Strength, conditioning programs take center stage during summer
| 9:37 a.m. July 30, 2015
WEST ORANGE — The Windermere Prep players circle around, and the anticipation is palpable.
The focus of the day is front squats — a delight or a torture, depending on whom you ask.
After starting the routine in groups and knocking out some repetitions to warm up, the athletes are ready to push themselves with near-maximum loads; one repetition sets — maybe two or three.
Energy flows through the room, as does testosterone. The bar is loaded, and the young athlete has rested it upon his deltoids, below his chin. Displaying good form, his elbows are high — parallel to the floor — with his hands helping to secure the bar.
He squats to an appropriate depth and ascends back to the starting point — that’s one. He descends for another and completes it, though not as easily as the first.
His heart rate is climbing, and technically, he doesn’t need to complete another repetition. But try telling that to his teammates surrounding him. They believe he has one more in him, recognizing this is the kind of moment — a moment when no crowd is watching and the band’s not playing — where football games are won or lost.
He squats down, reaching the bottom of the lift and starts to head back up, but suddenly the weight feels overwhelming. He battles, knowing his strength coach is right behind him, in position to help him out of the lift if he needs. He feeds off of his teammates as they yell louder still and, with one big burst, he pushes through and finishes the third repetition.
The celebration is intense, but short — he’s a hero for a moment, but then it’s the next guy’s turn.
Far from the glory of Friday nights under the lights, summer is a time where strength-and-conditioning coaches take center stage for high-school football programs, and the gains that matter most aren’t measured in yards but rather in pounds and repetitions.
And it’s a shared philosophy throughout the coverage area.
“It’s part of the process; it’s part of the process that you’ve got to have to be successful on Friday nights,” Ocoee head coach Ben Bullock said of his program’s summer regimen. “It’s a stepping stone from what we did in the spring and how we finished the spring to where we want to be in the fall. … We’ve got to be in great shape and able to outlast teams who maybe have superior talent on paper.”
At Ocoee, Bullock and his coaching staff share duties in organizing and executing the Knights’ offseason program, with offensive coordinator Jason Boltus taking the lead. Boltus is also currently a quarterback for the Tampa Bay Storm in the Arena Football League, and his status as a professional player certainly carries credibility with the high-school players.
“He’s been there; he’s done it,” Bullock said.
In fact, former players getting involved in the weight room isn’t a unique phenomena.
For the Olympia Titans, another team with a new coaching staff on campus, Mike Lockley — an alumnus who has played professionally for the Jacksonville Jaguars and in the Canadian Football League — has returned to help his alma mater rebound after a rough go in 2014.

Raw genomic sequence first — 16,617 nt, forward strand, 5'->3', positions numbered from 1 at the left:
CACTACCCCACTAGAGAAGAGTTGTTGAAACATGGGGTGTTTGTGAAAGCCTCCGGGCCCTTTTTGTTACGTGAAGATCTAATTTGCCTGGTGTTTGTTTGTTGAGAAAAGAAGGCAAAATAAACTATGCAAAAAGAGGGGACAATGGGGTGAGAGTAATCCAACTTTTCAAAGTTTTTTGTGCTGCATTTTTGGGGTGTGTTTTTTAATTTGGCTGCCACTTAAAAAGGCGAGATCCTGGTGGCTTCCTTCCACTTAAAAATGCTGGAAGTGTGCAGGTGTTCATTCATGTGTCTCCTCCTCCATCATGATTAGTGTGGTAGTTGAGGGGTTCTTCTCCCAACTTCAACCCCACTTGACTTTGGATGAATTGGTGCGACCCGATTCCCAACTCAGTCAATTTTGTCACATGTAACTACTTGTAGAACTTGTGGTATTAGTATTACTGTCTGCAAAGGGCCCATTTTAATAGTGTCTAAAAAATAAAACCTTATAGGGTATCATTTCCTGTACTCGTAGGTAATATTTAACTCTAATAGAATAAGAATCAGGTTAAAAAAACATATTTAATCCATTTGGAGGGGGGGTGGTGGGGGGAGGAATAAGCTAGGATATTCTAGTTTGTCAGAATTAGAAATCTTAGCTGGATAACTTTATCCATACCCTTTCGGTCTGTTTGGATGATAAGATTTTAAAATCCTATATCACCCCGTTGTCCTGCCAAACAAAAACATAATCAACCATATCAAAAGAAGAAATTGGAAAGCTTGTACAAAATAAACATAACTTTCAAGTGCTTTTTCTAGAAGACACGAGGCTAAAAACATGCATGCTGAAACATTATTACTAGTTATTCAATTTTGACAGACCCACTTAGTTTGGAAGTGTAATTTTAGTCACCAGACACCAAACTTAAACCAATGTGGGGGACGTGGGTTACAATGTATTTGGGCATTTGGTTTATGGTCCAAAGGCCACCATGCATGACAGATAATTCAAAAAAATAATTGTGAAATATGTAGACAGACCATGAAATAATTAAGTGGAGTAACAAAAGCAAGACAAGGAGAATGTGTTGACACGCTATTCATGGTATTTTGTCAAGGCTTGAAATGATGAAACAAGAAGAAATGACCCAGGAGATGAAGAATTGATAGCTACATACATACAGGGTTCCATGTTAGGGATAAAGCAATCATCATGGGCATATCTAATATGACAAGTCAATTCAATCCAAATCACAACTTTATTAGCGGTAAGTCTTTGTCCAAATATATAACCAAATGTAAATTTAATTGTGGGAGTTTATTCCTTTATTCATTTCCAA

“After football, I transitioned into personal training,” said Lockley, who started a personal training company called Total Body Sports. “When coach Hayes took over, he reached out to me and said he wanted somebody to come back in and help out with the weight room. I live here. Some of these guys look up to me, so I thought the best thing would be to show them how to work hard and tell them how to work hard.”
As players either currently playing professionally or recently removed, strength coaches such as Lockley and Boltus can guide the varsity players in programs centered around not only making strength gains but also making them in ways that apply most logically on the gridiron.
“We’re going to be explosive,” Lockley said. “We want the guys to be big, but they’ve got to be fast and agile, as well.”
Locally, the potential created by an effective strength-training program is best seen in Windermere Prep’s success. The Lakers’ athletic department invested heavily in athletic training in the past three years, hiring Kyle Gilbert as the director of sports performance in 2012 and opening a state-of-the-art weight room — which Gilbert helped to design — around Christmas of that year.
In a matter of a few short seasons, Windermere Prep’s football program has emerged as the premier team in the Sunshine State Athletic Conference, going a perfect 10-0 in 2015 en route to a championship, and head coach Jacob Doss gives much of the credit to the improved athleticism of his players.
Gilbert said his goal in leading the athletes at Windermere Prep — across all of the sports the Lakers field a team in — is to prepare them to be college athletes.
“I’ve gotten to bring a collegiate background to what we’re doing … I try to run it as if we were a college program,” said Gilbert, who studied at the University of Central Florida prior to working for the Knights as an assistant strength and conditioning coach for two years. “I’m preparing these kids for collegiate athletics — hopefully Division I.”